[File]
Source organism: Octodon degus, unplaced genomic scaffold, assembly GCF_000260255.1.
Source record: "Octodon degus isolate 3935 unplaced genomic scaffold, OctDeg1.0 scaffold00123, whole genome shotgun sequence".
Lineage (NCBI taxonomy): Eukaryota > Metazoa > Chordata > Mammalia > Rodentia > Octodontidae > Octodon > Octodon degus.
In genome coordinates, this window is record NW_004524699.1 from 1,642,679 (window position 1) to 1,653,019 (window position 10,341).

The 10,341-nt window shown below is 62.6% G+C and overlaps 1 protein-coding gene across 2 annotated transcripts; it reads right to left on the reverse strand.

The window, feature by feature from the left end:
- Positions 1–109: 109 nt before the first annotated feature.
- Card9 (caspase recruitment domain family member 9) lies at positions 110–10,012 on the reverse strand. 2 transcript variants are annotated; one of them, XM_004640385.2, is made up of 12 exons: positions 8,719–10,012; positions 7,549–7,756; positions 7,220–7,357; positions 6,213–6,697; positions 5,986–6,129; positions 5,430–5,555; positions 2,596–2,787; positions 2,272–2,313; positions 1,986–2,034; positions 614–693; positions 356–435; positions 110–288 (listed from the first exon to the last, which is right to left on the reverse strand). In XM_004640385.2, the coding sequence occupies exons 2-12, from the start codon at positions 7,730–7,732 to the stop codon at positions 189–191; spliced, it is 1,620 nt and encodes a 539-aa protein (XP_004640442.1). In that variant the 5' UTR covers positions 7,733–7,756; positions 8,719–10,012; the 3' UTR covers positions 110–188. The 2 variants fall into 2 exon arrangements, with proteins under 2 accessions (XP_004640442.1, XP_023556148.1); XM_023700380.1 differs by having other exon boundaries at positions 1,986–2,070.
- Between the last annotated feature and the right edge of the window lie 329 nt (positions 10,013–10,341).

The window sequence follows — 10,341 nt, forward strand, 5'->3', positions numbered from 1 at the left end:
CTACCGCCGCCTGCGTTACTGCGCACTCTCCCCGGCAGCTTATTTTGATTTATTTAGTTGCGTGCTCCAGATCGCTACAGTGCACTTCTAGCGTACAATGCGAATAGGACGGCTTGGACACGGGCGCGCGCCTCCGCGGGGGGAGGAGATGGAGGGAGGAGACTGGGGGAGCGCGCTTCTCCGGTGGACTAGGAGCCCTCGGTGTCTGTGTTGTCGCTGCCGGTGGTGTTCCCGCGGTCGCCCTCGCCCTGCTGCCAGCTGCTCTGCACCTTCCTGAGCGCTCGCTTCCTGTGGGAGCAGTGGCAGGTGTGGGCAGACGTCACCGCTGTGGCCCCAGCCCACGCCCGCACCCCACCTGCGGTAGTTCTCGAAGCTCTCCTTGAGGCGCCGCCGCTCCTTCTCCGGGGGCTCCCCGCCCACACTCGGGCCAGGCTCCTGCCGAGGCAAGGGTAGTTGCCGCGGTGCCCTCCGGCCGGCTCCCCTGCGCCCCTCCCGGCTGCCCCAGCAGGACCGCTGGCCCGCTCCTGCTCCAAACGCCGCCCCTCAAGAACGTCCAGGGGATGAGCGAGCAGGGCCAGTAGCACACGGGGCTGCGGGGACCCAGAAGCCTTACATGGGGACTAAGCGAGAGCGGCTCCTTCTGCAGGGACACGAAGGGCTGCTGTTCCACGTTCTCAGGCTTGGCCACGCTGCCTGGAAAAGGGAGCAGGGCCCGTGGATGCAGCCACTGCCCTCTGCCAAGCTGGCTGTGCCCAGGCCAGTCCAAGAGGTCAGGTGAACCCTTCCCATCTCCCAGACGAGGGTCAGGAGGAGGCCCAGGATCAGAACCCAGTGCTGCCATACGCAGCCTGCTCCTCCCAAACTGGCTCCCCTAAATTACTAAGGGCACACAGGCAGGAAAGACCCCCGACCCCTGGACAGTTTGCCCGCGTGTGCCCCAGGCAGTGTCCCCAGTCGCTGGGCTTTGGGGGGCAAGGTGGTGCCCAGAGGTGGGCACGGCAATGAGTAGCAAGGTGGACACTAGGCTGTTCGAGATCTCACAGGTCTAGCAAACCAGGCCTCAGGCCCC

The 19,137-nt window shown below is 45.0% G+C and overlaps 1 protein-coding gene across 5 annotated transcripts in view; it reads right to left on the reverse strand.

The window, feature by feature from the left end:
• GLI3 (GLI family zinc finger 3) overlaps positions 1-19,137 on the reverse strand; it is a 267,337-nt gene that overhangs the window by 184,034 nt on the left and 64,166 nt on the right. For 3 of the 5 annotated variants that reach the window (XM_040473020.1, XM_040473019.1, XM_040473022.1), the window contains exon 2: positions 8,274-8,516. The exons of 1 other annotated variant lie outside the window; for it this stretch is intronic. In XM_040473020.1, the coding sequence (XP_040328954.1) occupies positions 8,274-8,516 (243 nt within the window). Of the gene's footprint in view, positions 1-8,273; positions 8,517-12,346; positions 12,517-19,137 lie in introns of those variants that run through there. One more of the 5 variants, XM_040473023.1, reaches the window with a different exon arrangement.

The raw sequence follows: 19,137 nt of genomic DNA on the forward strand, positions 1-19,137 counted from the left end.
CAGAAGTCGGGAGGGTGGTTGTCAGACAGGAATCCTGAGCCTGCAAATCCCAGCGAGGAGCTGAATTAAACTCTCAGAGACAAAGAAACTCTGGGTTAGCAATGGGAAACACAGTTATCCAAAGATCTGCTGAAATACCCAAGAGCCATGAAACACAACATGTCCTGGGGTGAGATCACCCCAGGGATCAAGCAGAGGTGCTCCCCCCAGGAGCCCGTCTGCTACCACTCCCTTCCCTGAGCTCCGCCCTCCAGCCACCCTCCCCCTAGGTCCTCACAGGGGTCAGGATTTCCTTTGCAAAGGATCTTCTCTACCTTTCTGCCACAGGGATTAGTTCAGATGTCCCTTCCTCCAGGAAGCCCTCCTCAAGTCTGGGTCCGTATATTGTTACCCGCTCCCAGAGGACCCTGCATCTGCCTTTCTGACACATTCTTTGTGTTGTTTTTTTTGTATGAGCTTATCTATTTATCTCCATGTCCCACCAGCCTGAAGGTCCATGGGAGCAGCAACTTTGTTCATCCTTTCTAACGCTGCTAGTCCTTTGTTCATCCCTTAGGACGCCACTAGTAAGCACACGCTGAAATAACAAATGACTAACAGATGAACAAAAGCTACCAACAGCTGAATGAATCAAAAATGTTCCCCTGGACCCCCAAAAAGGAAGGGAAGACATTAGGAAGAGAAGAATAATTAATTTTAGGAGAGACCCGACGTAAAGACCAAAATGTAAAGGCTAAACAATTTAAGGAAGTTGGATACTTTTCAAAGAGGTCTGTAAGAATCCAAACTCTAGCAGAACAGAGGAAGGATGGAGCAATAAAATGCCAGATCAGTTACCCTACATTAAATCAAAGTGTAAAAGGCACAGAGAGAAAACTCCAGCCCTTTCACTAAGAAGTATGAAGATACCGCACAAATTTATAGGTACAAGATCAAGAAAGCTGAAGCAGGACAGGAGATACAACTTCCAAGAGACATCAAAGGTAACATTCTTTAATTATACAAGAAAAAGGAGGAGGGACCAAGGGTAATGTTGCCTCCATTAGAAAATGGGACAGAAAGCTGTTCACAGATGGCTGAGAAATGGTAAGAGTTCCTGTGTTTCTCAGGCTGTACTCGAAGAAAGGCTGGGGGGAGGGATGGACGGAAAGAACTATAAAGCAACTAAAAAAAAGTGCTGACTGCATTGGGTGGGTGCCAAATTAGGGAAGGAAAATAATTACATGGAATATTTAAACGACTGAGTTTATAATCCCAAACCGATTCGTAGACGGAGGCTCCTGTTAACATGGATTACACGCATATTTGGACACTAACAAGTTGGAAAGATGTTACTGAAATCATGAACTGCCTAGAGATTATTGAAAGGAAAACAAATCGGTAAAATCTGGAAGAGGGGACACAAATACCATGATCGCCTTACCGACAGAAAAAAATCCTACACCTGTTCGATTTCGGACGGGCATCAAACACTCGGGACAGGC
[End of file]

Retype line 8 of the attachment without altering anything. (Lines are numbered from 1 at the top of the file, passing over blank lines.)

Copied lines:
- Card9 (caspase recruitment domain family member 9) lies at positions 110–10,012 on the reverse strand. 2 transcript variants are annotated; one of them, XM_004640385.2, is made up of 12 exons: positions 8,719–10,012; positions 7,549–7,756; positions 7,220–7,357; positions 6,213–6,697; positions 5,986–6,129; positions 5,430–5,555; positions 2,596–2,787; positions 2,272–2,313; positions 1,986–2,034; positions 614–693; positions 356–435; positions 110–288 (listed from the first exon to the last, which is right to left on the reverse strand). In XM_004640385.2, the coding sequence occupies exons 2-12, from the start codon at positions 7,730–7,732 to the stop codon at positions 189–191; spliced, it is 1,620 nt and encodes a 539-aa protein (XP_004640442.1). In that variant the 5' UTR covers positions 7,733–7,756; positions 8,719–10,012; the 3' UTR covers positions 110–188. The 2 variants fall into 2 exon arrangements, with proteins under 2 accessions (XP_004640442.1, XP_023556148.1); XM_023700380.1 differs by having other exon boundaries at positions 1,986–2,070.